What Is Turnip Good For?

Terrific Turnip
Botanical name: Brassica rapa

Turnip Nutrition Facts

Enjoyed since ancient times, the turnip is a round, apple-sized root vegetable from the Brassicaceae family.1 It’s white at the bottom with a light purple blush around the top, which appears when the plant has been exposed to sunlight.2

Native to northern Europe,3 turnip was a staple of ancient Greek and Roman diets.4 Roman author and philosopher Pliny the Elder described it as “one of the most important vegetables” of his time.5

Turnips thrive best in cold weather and grow up to 2 feet high, with long and slender hairy leaves.6 You can buy them all year long, but they’re enjoyed best during fall and spring, when they are small and sweet.7

Baby turnips — small, young, all-white turnips that have been harvested early in the growing stage — are a favorite of many people, as they are delicate and sweet, and are frequently added raw to vegetable salads.8 The larger the turnip, the woodier its taste becomes.9

Like other root vegetables, turnips are a great storage vegetable that you can stock before winter arrives. When buying this root crop, make sure to look for firm and heavy roots that have a smooth skin, sweet aroma and crisp green tops.10,11,12

Turnips taste bland, like a cross between a carrot and a potato. Even so, they have plenty of uses in the kitchen. You can either add them raw to your salads or mix them with cherry tomatoes and olives to make a delicious appetizer. You can also mix them in stews, along with vegetables like potatoes, carrots and kohlrabi.

Before cooking or serving turnip, make sure you clean it thoroughly by scrubbing the skin with a vegetable brush under running water. It has a great crunch and texture, so make sure not to overcook.

Another tip: Don’t throw away the leafy green tops — they are actually more nutritious than the roots, as they're teeming with vitamins, minerals and antioxidants.13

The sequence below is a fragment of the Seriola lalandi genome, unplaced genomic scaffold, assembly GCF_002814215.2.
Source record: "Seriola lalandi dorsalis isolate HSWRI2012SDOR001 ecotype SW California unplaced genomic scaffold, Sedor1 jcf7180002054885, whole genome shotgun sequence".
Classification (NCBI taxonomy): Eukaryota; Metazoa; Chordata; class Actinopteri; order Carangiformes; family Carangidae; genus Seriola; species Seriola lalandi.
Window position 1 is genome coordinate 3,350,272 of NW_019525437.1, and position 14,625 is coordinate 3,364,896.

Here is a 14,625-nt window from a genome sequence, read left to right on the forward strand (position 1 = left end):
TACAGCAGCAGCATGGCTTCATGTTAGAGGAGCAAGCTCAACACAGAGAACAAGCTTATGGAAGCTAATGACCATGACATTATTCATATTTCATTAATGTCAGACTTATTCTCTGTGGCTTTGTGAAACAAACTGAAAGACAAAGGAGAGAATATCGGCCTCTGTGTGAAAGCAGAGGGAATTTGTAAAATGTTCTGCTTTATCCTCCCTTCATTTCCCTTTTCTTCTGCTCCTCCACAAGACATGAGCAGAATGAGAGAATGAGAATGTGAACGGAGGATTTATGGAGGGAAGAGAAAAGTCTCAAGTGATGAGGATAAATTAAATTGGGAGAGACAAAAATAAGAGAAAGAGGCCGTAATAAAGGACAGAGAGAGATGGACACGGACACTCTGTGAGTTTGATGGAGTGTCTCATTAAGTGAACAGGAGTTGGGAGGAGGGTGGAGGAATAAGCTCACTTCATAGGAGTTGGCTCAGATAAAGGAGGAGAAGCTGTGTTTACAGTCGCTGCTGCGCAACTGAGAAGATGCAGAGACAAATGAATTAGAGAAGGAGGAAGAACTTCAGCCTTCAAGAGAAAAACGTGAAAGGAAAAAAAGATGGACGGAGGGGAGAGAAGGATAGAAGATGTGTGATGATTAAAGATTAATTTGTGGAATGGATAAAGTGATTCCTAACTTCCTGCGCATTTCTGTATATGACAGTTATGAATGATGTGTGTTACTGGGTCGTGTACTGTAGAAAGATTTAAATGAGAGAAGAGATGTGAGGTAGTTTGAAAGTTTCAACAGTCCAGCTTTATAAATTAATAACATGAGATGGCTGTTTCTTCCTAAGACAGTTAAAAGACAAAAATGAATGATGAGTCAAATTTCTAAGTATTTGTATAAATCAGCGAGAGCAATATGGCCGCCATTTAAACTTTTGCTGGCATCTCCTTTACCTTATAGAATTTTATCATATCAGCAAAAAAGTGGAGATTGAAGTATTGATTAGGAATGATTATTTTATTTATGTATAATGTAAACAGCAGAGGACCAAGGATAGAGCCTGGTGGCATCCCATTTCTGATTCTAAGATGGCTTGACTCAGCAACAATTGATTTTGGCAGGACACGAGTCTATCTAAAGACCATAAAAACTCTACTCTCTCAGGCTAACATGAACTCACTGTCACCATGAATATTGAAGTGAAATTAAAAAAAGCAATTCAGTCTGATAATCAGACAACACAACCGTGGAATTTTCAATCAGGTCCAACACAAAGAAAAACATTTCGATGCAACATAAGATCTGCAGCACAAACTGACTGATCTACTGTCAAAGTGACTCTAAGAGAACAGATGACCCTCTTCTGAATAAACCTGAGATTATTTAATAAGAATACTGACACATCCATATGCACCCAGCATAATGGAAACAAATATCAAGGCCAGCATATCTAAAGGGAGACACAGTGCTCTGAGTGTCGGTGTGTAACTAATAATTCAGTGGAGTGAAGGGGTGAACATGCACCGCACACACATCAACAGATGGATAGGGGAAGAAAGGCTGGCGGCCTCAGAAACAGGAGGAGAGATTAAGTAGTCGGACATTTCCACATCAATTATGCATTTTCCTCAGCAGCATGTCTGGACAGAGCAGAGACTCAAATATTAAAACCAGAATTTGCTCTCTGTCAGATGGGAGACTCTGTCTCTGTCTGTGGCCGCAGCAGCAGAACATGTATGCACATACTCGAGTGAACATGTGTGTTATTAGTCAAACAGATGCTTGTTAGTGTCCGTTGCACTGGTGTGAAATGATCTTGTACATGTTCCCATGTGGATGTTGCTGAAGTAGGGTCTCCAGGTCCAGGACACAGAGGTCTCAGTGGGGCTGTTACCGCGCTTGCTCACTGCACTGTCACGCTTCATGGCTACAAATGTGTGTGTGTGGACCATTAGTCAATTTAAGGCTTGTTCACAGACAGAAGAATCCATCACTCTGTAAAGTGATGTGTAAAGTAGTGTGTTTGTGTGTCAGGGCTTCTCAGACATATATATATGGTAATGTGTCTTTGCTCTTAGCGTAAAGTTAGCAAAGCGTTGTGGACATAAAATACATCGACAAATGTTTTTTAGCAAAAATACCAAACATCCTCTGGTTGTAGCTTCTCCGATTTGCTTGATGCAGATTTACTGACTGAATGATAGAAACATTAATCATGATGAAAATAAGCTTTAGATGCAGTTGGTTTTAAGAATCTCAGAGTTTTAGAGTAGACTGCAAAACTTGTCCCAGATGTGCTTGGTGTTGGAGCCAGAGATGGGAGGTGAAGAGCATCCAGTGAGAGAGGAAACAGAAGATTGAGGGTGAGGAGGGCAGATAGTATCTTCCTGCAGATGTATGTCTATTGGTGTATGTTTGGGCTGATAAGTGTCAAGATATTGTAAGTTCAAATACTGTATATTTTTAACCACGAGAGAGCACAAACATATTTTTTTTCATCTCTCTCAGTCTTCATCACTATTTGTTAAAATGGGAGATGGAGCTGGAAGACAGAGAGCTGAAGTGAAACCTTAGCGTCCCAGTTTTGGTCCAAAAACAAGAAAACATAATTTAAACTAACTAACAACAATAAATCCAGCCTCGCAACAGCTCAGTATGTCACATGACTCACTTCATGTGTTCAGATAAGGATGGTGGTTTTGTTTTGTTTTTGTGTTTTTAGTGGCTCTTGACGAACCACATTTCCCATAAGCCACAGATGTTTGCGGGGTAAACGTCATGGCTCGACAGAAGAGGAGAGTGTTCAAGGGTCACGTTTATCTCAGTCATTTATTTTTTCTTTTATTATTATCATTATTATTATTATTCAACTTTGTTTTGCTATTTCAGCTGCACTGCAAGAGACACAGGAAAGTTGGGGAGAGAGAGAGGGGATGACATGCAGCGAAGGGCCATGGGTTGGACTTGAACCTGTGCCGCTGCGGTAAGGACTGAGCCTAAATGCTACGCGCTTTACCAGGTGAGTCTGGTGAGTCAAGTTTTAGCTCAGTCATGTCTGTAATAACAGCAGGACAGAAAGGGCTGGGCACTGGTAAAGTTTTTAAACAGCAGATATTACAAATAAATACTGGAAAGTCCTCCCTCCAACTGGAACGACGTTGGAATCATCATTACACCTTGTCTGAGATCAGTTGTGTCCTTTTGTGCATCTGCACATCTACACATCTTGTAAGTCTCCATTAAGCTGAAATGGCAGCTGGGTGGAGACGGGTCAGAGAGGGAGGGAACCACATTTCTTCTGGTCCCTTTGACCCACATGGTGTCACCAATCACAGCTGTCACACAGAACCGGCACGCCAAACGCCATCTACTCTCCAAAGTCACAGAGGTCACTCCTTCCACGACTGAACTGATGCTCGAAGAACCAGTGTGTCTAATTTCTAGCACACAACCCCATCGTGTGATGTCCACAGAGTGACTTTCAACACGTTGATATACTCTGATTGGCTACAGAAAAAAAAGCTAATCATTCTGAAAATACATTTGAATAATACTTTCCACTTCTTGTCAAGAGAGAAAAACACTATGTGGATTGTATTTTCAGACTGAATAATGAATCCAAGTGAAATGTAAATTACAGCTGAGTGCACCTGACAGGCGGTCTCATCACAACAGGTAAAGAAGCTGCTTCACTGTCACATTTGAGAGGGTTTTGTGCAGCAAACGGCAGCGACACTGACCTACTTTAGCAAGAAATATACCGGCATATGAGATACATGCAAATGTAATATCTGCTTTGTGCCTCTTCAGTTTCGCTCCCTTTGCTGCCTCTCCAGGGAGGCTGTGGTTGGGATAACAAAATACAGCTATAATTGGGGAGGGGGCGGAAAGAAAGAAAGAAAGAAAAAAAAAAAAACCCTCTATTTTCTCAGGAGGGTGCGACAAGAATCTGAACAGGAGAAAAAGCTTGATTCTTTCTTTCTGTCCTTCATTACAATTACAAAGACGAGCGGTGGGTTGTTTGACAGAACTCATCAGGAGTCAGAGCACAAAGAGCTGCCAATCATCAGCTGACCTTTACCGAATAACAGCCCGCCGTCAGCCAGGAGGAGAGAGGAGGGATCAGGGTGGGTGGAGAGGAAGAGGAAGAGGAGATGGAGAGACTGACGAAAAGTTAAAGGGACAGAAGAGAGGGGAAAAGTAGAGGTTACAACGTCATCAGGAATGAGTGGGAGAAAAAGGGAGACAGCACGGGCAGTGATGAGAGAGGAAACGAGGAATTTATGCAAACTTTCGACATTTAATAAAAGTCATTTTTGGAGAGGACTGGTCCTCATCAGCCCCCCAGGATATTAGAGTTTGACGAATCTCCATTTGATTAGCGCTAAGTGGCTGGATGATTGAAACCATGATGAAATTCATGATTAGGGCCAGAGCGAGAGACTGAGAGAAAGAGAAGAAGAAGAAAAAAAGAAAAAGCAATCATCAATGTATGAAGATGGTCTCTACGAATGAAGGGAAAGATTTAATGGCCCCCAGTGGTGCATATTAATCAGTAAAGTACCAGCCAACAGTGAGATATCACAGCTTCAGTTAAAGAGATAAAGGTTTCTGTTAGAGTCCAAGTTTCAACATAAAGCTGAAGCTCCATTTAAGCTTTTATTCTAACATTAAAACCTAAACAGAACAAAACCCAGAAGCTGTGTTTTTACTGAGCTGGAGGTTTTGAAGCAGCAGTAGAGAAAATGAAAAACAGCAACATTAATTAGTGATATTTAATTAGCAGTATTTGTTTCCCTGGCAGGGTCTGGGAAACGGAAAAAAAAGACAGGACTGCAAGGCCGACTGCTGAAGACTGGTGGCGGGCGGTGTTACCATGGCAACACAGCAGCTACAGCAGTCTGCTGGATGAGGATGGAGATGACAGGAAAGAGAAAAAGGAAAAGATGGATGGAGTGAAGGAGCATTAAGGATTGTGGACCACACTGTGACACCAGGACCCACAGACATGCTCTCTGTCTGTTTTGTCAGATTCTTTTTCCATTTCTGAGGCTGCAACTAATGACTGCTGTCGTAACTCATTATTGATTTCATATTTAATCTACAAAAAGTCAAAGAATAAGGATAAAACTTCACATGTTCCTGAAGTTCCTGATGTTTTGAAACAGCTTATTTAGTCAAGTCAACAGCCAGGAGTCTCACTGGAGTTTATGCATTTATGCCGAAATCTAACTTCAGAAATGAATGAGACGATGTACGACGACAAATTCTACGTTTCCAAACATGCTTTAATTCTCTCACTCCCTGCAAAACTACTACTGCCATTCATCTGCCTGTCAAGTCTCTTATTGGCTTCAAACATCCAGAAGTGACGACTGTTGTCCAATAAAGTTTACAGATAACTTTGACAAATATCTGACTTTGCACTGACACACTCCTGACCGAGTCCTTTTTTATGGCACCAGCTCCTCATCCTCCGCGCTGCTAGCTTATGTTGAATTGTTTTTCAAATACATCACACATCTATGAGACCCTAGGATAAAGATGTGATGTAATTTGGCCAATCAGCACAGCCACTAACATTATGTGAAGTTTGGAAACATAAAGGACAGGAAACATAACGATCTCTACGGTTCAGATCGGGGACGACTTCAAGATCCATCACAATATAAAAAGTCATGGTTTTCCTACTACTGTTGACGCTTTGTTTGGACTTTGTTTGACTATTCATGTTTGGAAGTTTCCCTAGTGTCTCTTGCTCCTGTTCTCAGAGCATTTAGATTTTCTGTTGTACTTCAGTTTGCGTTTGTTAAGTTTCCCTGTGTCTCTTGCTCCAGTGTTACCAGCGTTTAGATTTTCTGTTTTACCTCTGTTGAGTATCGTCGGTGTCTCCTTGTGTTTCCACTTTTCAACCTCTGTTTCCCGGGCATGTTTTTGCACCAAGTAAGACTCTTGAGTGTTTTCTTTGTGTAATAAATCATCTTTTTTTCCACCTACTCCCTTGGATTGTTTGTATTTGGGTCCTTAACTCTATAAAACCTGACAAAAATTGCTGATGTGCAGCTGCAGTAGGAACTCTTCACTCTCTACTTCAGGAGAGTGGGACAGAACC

Health Benefits of Turnip

Turnip root is a great source of minerals, antioxidants and dietary fiber. It is also a low-calorie vegetable — a 100-gram serving has only 28 calories. Surprisingly, it’s also loaded with immune-boosting vitamin C, with 21 milligrams per 100-gram serving.14 Vitamin C is essential to your body for collagen synthesis, as well as for scavenging free radicals, which may cause cancer and inflammation-related diseases.15

Turnip greens are rich in free radical-scavenging antioxidants too, such as vitamin A, vitamin C, lutein, zeaxanthin and beta-carotene. Plus, they’re a source of vitamin K, a direct regulator of the inflammatory response, and omega-3 fatty acids, which are the building blocks for your body’s anti-inflammatory molecules.16,17,18

The leafy green tops also contain folate, calcium, potassium and magnesium, as well as trace amounts of riboflavin, pyridoxine, pantothenic acid, thiamin, copper, manganese and iron. They also have phytonutrients like quercetin and kaempferol,19 which may help lower your risk of oxidative stress.

Turnip Nutrition Facts

Serving Size: 3.5 ounces (100 grams), raw
  Amt. Per
% Daily
Calories 28  
Calories from Fat 1  
Total Fat 0 g 0%
Saturated Fat 0 g 0 g
Trans Fat    
Cholesterol 0 mg 0%
Sodium 67 mg 3%
Total Carbohydrates 6 g 2%
Dietary Fiber 2 g 7%
Sugar 4 g  
Protein 1 g  
Vitamin A 1% Vitamin C 2%
Calcium 5% Iron 16%